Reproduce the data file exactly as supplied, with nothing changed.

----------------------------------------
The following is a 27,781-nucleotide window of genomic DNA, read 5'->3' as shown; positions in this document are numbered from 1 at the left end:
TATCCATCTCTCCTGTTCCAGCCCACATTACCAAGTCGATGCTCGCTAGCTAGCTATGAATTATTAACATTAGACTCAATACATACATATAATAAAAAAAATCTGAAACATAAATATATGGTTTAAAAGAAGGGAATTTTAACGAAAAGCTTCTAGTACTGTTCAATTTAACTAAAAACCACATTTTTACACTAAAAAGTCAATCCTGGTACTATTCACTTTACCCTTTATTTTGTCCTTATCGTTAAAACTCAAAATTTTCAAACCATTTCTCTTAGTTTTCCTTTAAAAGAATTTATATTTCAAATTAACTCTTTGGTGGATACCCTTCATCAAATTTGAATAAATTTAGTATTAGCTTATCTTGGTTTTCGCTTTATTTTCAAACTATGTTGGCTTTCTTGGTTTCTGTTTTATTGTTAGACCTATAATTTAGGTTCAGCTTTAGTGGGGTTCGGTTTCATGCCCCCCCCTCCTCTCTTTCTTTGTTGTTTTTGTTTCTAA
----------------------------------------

The following is a 27,781-nucleotide window of genomic DNA, read 5'->3' as shown; positions in this document are numbered from 1 at the left end:
TATCCATCTCTCCTGTTCCAGCCCACATTACCAAGTCGATGCTCGCTAGCTAGCTATGAATTATTAACATTAGACTCAATACATACATATAATAAAAAAAATCTGAAACATAAATATATGGTTTAAAAGAAGGGAATTTTAACGAAAAGCTTCTAGTACTGTTCAATTTAACTAAAAACCACATTTTTACACTAAAAAGTCAATCCTGGTACTATTCACTTTACCCTTTATTTTGTCCTTATCGTTAAAACTCAAAATTTTCAAACCATTTCTCTTAGTTTTCCTTTAAAAGAATTTATATTTCAAATTAACTCTTTGGTGGATACCCTTCATCAAATTTGAATAAATTTAGTATTAGCTTATCTTGGTTTTCGCTTTATTTTCAAACTATGTTGGCTTTCTTGGTTTCTGTTTTATTGTTAGACCTATAATTTAGGTTCAGCTTTAGTGGGGTTCGGTTTCATGCCCCCCCCTCCTCTCTTTCTTTGTTGTTTTTGTTTCTAA